Milo Armadillo

Jan Fearnley takes a unique idea and transforms it into tale that kids everywhere can get into. It isn’t often that certain animals get featured in childrens books. Milo Amadillo is one of them, and he has an interesting story behind him. Together with a little girl named Tallulah, he may be able to show her that good things come in surprising packages.

For her birthday, Tallulah wanted a fluffy pink bunny. The problem is that no one can find a fluffy pink bunny for her. So Tallulah’s grandmother gets an idea. With her deft sewing skills, she manages to whip up a fluffy pink present for Tallulah. Except it isn’t a bunny. Far from it. Instead, Tallulah gets herself Milo Armadillo, a talented toy who wants nothing more than to make Tallulah happy. But she and her friends keep comparing him to a rabbit. He doesn’t jump as high, he looks funny, and in general, doesn’t seem to be as good.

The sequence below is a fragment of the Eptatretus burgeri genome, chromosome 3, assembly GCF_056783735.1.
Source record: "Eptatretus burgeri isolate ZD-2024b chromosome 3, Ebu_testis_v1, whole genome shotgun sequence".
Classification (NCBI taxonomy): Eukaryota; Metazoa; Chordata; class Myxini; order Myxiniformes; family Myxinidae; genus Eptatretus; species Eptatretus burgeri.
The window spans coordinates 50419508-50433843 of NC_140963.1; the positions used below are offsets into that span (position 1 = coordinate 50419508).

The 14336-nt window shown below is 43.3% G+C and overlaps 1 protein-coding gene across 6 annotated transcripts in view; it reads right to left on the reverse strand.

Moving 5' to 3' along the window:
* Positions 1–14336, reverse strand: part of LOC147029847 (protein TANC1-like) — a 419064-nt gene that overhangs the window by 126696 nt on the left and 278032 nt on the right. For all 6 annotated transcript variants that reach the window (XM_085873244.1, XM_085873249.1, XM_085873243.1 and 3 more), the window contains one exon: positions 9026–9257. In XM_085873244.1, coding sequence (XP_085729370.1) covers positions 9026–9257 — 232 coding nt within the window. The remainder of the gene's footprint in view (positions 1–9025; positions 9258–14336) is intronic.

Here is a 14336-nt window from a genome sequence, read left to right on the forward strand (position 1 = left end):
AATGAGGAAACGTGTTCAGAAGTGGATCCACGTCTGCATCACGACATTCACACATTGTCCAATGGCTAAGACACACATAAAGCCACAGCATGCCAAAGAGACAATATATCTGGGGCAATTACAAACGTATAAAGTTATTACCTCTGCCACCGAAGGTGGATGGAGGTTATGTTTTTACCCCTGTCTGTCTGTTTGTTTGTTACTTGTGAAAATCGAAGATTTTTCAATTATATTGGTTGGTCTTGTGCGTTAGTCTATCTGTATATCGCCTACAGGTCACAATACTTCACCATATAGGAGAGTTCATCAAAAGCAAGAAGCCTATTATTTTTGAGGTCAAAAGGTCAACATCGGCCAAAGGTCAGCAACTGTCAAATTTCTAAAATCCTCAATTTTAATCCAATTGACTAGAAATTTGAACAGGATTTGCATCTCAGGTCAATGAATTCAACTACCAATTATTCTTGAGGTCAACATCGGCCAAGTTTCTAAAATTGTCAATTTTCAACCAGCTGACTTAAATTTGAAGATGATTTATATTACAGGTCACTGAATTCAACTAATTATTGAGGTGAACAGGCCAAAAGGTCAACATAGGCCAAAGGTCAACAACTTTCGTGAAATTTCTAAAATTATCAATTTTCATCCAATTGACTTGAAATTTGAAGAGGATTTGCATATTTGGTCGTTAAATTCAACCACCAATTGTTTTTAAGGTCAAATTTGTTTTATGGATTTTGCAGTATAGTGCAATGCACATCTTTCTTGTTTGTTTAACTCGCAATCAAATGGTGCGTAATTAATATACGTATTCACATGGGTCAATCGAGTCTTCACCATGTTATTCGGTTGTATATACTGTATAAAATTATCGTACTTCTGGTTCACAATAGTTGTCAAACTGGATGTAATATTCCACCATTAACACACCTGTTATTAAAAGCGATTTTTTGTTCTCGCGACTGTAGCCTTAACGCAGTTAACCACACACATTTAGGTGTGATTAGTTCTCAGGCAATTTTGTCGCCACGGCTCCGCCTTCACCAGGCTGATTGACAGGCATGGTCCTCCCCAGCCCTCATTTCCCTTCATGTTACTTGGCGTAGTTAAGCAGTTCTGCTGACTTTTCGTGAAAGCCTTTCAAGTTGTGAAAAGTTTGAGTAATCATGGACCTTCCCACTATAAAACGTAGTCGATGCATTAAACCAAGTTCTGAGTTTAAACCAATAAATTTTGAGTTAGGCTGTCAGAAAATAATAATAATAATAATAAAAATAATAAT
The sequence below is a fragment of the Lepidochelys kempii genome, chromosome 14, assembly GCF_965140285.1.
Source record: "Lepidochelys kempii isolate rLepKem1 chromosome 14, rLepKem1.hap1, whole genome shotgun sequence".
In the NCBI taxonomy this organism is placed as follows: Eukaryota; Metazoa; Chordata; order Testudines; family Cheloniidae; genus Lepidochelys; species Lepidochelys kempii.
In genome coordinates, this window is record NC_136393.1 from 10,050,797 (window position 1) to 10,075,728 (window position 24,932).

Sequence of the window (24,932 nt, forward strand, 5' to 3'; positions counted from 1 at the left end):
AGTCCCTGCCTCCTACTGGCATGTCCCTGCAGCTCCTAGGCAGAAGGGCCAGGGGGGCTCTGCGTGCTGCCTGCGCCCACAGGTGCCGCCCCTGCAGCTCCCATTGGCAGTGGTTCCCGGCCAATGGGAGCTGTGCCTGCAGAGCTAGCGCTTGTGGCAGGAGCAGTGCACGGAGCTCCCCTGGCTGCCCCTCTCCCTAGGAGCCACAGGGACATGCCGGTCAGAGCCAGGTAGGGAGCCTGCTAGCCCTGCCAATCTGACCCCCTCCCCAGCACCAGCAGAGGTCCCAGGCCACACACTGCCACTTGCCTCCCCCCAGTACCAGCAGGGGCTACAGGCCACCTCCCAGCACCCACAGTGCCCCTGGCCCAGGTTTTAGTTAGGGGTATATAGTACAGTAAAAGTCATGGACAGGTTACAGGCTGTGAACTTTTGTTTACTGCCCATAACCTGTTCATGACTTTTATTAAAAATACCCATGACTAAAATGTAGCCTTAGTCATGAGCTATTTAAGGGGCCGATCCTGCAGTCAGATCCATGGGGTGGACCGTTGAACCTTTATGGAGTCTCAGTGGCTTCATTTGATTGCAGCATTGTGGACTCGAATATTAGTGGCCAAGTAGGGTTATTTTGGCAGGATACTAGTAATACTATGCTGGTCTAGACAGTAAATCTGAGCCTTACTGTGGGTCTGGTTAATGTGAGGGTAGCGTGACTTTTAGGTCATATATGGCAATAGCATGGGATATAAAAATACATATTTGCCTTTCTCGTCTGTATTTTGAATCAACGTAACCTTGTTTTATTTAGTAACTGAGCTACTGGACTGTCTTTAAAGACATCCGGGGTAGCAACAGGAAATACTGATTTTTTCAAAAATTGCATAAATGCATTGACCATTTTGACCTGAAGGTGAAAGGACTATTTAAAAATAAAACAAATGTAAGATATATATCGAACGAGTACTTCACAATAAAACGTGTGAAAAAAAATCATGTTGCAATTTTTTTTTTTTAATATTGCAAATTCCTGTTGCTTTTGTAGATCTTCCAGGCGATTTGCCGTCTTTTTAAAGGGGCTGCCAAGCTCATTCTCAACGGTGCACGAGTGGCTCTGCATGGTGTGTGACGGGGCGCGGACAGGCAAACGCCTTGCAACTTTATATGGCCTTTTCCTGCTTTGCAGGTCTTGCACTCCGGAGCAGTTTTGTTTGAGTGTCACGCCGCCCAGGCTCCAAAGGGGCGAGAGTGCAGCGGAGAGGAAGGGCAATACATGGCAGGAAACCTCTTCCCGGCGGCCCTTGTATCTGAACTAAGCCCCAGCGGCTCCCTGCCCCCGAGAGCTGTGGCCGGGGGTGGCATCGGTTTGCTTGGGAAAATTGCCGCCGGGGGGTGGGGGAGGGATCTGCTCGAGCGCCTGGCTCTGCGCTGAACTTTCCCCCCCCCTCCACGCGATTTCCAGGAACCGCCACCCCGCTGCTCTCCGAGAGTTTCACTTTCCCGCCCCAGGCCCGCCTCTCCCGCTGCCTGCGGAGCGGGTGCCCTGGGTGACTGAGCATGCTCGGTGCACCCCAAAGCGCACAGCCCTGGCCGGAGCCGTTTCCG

He tries his hardest to be more rabbit-like, even going so far as to dress up like one. Will Tallulah eventually learn to appreciate him for what he is, even if he isn’t a rabbit?

Jan Fearnley created this story by taking a simple concept – appreciating what you have – and reworking it to be something completely unique. A pink armadillo with a patchwork-style back? He’s slightly goofy looking but totally lovable. It would come as no surprise if kids reading this book suddenly wanted to have a cuddly armadillo of their own. Fearnley also does her own artwork, and put the illustrations for Milo Armadillo together using a mixed-media format. From sequins to various fabrics, it gives the pictures a textured feel which will have kids running their fingers over the images.

Published December of 2009, it’s a story that many kids should appreciate. Though the intended age is infants to preschoolers, older kids are likely to love the story just as much and parents will have a good time reading it to them. Available in hardcover, it will last a long time and be good for multiple readings, easily able to become a child’s favorite tale.

Milo Armadillo

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